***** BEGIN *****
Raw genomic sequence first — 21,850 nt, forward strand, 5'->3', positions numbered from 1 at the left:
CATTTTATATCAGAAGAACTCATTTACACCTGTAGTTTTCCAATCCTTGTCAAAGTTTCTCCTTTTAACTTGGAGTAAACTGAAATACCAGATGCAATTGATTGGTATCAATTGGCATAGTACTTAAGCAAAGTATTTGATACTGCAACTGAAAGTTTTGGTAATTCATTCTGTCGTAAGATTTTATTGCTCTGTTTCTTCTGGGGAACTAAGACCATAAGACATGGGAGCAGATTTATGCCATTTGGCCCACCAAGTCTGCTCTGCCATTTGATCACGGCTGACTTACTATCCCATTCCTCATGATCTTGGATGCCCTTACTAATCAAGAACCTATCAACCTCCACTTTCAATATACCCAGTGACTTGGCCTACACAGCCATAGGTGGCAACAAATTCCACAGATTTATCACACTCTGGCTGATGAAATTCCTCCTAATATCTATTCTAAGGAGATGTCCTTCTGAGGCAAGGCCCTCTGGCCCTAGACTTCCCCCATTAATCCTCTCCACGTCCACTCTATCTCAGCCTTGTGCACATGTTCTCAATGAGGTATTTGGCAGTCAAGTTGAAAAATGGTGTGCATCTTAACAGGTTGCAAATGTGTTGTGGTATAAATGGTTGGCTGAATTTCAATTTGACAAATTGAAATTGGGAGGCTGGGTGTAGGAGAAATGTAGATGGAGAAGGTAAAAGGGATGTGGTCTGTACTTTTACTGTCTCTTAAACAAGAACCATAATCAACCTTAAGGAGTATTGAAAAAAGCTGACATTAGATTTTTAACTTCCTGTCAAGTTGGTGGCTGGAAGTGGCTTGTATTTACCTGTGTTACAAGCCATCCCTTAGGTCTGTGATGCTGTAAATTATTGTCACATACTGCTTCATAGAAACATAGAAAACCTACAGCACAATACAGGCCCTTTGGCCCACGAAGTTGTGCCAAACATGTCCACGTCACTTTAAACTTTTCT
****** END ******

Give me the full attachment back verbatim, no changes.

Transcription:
Raw genomic sequence first — 21,850 nt, forward strand, 5'->3', positions numbered from 1 at the left:
CATTTTATATCAGAAGAACTCATTTACACCTGTAGTTTTCCAATCCTTGTCAAAGTTTCTCCTTTTAACTTGGAGTAAACTGAAATACCAGATGCAATTGATTGGTATCAATTGGCATAGTACTTAAGCAAAGTATTTGATACTGCAACTGAAAGTTTTGGTAATTCATTCTGTCGTAAGATTTTATTGCTCTGTTTCTTCTGGGGAACTAAGACCATAAGACATGGGAGCAGATTTATGCCATTTGGCCCACCAAGTCTGCTCTGCCATTTGATCACGGCTGACTTACTATCCCATTCCTCATGATCTTGGATGCCCTTACTAATCAAGAACCTATCAACCTCCACTTTCAATATACCCAGTGACTTGGCCTACACAGCCATAGGTGGCAACAAATTCCACAGATTTATCACACTCTGGCTGATGAAATTCCTCCTAATATCTATTCTAAGGAGATGTCCTTCTGAGGCAAGGCCCTCTGGCCCTAGACTTCCCCCATTAATCCTCTCCACGTCCACTCTATCTCAGCCTTGTGCACATGTTCTCAATGAGGTATTTGGCAGTCAAGTTGAAAAATGGTGTGCATCTTAACAGGTTGCAAATGTGTTGTGGTATAAATGGTTGGCTGAATTTCAATTTGACAAATTGAAATTGGGAGGCTGGGTGTAGGAGAAATGTAGATGGAGAAGGTAAAAGGGATGTGGTCTGTACTTTTACTGTCTCTTAAACAAGAACCATAATCAACCTTAAGGAGTATTGAAAAAAGCTGACATTAGATTTTTAACTTCCTGTCAAGTTGGTGGCTGGAAGTGGCTTGTATTTACCTGTGTTACAAGCCATCCCTTAGGTCTGTGATGCTGTAAATTATTGTCACATACTGCTTCATAGAAACATAGAAAACCTACAGCACAATACAGGCCCTTTGGCCCACGAAGTTGTGCCAAACATGTCCACGTCACTTTAAACTTTTCT